“Miki, you said you were going to give us an update on the newest I Love Mew plush like two days ago. What happened!”

Basically, Its’Demo happened. I will cover the Its’Demo Pikachu Plush Stocking Crisis and Necklaces: The Restockening (This Time the Fear is Real) in greater detail in my next update. For now, I will summarize by saying Its’Demo hates making money.


But this post is not about the hell that is cute Pikachus in love. This post is all about Mews, glorious Mews!


The Mew mascot plush came out Thursday and stock is still going strong everywhere 2 days later.

Mascot plush are designed to be small enough so you can attach them to your bag and proudly declare your love of Mew to everyone who sees you without the need to scream it in people’s faces. With that in mind, these plush do tend to run smaller, however, I feel like this set of plushies are actually fairly big for mascot size. I was a little surprised (and worried) when I first saw them in their mountain set-up, but after asking the staff for advice, catching them ended up being not too bad.


I have several techniques for catching this type of smaller plush in this specific “mountain” set-up.

1) Aim for the part of the plush that is closest to the chute (usually the legs/butt) and use both claws to lift the plush. With the right claw strength and prize, this should move the plush forward and depending on how close the plush is to the edge, sometimes you can win it in one go.
1.2) If the claw is strong enough and the plush is close enough to the edge, the same technique but aiming for whatever is furthest away from the edge (usually the head) is best. In theory, this should lift the head and tip it over forward.

2) Use either the left or right claw to pull the plush forward and to the side. For most machines, the claw is not strong enough to lift the plush, in which case, the one claw method is preferable. Depending on the location of the plush and the shield that separates that prizes from the chute, if you can get the plush sideways, you can then roll it forward and into your loving embrace.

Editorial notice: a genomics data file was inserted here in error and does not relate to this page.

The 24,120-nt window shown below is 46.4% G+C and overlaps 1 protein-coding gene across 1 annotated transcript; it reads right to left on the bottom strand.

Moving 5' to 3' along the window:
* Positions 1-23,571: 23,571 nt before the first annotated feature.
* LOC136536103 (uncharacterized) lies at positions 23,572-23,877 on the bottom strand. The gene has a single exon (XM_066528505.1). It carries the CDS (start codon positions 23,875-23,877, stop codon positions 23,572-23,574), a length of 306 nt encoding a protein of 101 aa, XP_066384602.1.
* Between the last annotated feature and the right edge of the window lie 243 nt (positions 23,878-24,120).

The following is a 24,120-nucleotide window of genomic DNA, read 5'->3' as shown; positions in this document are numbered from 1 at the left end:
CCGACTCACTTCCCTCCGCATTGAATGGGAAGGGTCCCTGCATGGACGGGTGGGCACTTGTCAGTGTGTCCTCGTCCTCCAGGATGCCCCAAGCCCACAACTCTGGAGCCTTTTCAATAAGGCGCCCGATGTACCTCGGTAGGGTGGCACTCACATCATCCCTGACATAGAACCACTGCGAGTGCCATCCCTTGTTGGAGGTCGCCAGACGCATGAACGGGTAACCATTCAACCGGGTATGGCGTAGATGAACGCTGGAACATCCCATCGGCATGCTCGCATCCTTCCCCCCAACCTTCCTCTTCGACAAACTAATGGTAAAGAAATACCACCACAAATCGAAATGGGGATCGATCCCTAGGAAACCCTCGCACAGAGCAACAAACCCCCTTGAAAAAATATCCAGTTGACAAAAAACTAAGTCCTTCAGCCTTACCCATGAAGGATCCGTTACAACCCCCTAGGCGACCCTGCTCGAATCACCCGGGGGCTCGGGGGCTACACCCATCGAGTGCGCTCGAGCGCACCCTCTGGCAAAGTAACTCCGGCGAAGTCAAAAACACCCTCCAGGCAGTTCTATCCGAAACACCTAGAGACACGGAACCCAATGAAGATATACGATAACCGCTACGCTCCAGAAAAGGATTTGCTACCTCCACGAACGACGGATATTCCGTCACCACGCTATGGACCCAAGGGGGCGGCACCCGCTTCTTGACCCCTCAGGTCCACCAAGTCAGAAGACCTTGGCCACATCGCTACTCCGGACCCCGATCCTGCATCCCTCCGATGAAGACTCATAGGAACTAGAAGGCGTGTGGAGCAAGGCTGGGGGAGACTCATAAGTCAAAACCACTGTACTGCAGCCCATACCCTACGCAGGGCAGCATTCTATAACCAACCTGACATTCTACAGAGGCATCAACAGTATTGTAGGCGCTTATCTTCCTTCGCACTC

3) If the claw has a stronger downward force vs lifting power, I sometimes aim for right behind the part of the plush that is furthest away (usually the head) to push the plush forward. This is an especially good technique to pop plush up over the shield if they’re stuck, and also my go to when the claw is simply too weak to do anything.


Having nice staff who are willing to help give you advice on what to do and who will move the plush into an easily winnable spot is also key!


Over 2 days of catching plush, I thankfully only had one plush get caught in the claw. This can be annoying if you’re out by yourself because you then need to find a staff member to rescue the plush but you cant stray too far from your machine. 9 out of 10 times, the staff will remove the plush and hand it to you. Sega game centers sometimes refuse to do this (more reasons why I try to avoid Sega for prizes).


The larger sized sitting Mew plush are also still in stock! This game center decided to give their display Mew a tiny backpack (and also unstitched his hands from his body).


I ended up winning one of the smaller sitting Mews for myself, to go with the larger version. They look so cute together!


Here is three out of the four mascots.


Can’t forget lying down Mew! Out of the four Mews, the normal sitting version is my favorite, followed by the giggling version. They are made of a softer fabric, like the My Pokemon Collection plush, but definitely not as soft as the larger Mew plush.


Friday was the release of the Pikachu Charizard Nebukuro (sleeping bag) plush, the first of the Banpresto crane game prize series vs the ichiban-kuji versions that came out last year.


Like most larger Banpresto prizes, these plush are velboa so not super soft, and the sleeping bag is a cotton material.


Most of the set-ups in the area I usually go to were D-rings (pictured here). There are two main techniques for catching plush from this machine:

1) Use one claw to pull at one side of the plastic tab the plush is attached to and then the other, using a see-saw motion to move the plush closer and closer to the edge of the bar before it eventually falls.

2) Use the claw to push down on the plastic tab. This technique doesn’t always work, but sometimes it can help when you’re closer to the end to speed things along.

Trying to pull the ring from the center does nothing, and this is the mistake I see the most. I also try to avoid D rings that are placed on a rubber ball vs a white bar like in the photo.


For being the first day and advertised as having limited numbers of prizes, I actually found the Pikachus fairly easy to win.


Unlike the kuji prize version, you cannot remove the sleeping bag from the plush, but you can move the hood up and down (although the ears kind of get in the way).


Adorable tag and little Charizard fire tail.

And that sums up the past two days of claw machine action!

Next time….